September 25, 2001
Lord of the Big
New Zealand filmmaker Peter Jackson calls J.R.R. Tolkien's
fantasy classic The Lord Of The Rings "one of the greatest books ever written."
Now he is trying to forge one of the greatest movie trilogies ever made despite struggling
with what he says is "both the joy and the curse" of filming one of English
literature's cultural icons.
The pressure is especially acute because animator Ralph Bakshi tried to do The Lord Of The
Rings in 1978 and failed miserably.
Jackson already has one of the greatest hype machines ever manufactured by Hollywood in
full-bore operation. It began with the Internet release, on Apr. 7, 2000, of a teaser
trailer that was downloaded 1.6 million times in the first 24 hours.
The hype was further propelled by the debut of 26 minutes of spectacular footage from the
trilogy at the Cannes Film Festival last May. There are also dozens of Internet fan sites
So the first instalment of the trilogy, The Lord Of The Rings: The Fellowship Of The Ring,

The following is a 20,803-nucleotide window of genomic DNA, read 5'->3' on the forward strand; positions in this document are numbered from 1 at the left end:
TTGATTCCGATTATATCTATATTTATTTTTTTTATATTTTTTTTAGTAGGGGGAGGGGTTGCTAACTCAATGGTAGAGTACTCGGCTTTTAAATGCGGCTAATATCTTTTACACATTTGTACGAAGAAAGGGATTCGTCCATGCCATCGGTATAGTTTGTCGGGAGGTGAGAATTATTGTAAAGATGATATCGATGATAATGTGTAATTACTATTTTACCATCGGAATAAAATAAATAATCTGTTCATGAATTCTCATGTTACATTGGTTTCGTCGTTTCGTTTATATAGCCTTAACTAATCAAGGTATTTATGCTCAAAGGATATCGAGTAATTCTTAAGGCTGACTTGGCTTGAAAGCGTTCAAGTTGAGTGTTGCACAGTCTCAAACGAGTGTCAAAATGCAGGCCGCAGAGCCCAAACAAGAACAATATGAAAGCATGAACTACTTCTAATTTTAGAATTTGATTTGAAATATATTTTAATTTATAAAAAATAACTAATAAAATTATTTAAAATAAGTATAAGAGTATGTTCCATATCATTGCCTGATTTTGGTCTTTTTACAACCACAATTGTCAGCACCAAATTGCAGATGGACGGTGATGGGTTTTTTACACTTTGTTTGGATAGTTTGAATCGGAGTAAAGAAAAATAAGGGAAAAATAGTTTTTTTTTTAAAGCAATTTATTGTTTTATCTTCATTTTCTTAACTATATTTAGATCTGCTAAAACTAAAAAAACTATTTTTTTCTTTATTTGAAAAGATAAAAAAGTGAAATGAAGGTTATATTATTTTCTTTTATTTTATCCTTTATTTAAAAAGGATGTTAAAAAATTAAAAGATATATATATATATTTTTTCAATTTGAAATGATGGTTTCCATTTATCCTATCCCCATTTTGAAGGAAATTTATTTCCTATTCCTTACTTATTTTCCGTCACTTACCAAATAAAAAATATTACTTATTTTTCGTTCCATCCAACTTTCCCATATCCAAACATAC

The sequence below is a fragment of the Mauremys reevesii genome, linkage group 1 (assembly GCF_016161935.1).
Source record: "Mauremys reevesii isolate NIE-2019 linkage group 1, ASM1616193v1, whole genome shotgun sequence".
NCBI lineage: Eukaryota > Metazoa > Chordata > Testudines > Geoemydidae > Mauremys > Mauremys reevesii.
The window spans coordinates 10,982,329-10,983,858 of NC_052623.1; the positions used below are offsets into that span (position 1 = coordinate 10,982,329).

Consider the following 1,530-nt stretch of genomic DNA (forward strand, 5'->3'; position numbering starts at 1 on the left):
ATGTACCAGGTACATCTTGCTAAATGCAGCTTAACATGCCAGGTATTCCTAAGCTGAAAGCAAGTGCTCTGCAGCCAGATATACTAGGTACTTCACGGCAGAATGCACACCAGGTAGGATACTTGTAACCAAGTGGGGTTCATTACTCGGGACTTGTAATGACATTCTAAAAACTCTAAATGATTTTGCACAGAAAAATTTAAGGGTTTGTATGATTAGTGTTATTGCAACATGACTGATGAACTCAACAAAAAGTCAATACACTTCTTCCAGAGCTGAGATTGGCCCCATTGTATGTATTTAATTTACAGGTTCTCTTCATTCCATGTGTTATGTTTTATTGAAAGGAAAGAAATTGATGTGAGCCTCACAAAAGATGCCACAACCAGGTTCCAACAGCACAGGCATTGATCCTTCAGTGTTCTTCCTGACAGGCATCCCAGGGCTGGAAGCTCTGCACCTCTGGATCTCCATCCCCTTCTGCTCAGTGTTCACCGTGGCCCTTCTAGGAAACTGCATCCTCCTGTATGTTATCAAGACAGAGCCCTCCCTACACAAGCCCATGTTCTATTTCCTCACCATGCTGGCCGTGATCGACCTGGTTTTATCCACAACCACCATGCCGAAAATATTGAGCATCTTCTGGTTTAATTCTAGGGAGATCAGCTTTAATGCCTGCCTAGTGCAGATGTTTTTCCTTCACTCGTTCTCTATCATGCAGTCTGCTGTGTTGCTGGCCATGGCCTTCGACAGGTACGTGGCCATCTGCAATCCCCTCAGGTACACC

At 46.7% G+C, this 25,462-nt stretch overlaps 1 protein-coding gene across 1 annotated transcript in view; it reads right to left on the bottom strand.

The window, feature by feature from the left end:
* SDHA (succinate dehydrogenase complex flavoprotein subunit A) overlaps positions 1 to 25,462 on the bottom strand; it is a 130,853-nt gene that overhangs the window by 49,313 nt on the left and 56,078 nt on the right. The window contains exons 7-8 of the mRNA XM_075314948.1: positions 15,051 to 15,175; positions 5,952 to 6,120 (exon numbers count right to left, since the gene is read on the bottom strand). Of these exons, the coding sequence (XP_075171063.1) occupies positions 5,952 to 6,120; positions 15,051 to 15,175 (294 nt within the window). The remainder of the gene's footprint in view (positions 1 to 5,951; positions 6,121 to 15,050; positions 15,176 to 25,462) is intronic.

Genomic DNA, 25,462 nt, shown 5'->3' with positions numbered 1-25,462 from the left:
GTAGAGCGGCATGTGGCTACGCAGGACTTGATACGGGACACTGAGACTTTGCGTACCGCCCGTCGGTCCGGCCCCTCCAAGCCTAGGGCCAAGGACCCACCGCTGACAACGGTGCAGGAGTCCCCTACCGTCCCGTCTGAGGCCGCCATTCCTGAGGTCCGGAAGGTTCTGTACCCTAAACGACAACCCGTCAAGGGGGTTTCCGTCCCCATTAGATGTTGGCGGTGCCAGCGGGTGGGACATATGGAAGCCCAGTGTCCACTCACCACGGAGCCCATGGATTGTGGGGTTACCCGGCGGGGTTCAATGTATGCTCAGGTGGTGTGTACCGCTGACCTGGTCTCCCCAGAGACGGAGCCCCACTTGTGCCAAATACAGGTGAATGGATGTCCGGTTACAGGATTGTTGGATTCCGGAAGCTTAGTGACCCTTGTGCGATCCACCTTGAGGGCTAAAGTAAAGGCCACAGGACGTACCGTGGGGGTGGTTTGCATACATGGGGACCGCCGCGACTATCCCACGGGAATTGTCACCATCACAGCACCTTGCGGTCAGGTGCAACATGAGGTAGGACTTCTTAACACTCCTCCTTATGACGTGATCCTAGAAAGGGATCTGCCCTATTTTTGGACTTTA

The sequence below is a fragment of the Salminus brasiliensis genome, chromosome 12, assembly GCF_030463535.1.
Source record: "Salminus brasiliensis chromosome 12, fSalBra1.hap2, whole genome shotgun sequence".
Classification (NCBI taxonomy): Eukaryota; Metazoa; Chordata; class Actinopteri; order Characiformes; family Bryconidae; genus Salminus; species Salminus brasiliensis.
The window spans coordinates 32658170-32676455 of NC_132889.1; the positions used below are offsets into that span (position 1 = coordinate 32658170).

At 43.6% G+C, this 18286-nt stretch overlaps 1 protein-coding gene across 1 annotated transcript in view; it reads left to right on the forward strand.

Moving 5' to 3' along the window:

is now the most anticipated movie of 2001 -- eat your heart out, Harry Potter.
The Fellowship Of The Ring is due on Dec. 19, with the two sequels following over the next
two years. The Two Towers will be released in December 2002 and The Return Of The King a
year later. In an industry first, the three films were shot simultaneously in New Zealand
over the past two years, the key to mastering what had been considered "an unfilmable
book," Jackson says.
The trilogy required an astonishing US$270 million investment by the U.S. mini-studio New
Line Cinema and their partners. But executive producer Mark Ordesky has downplayed the
risk, saying at Cannes: "If you look at it in the context of a Hollywood event movie,
it is not a particularly huge sum. We really see this essentially as launching a brand,
launching a franchise."
That's money talking. The enchantment factor comes from Jackson -- "I think it would
be a mistake to put too much of my brain there," he says of the pressures of the
budget -- and from most of the actors, a diverse lot of Americans, Britons, Irish, New
Zealanders, Australians and others.
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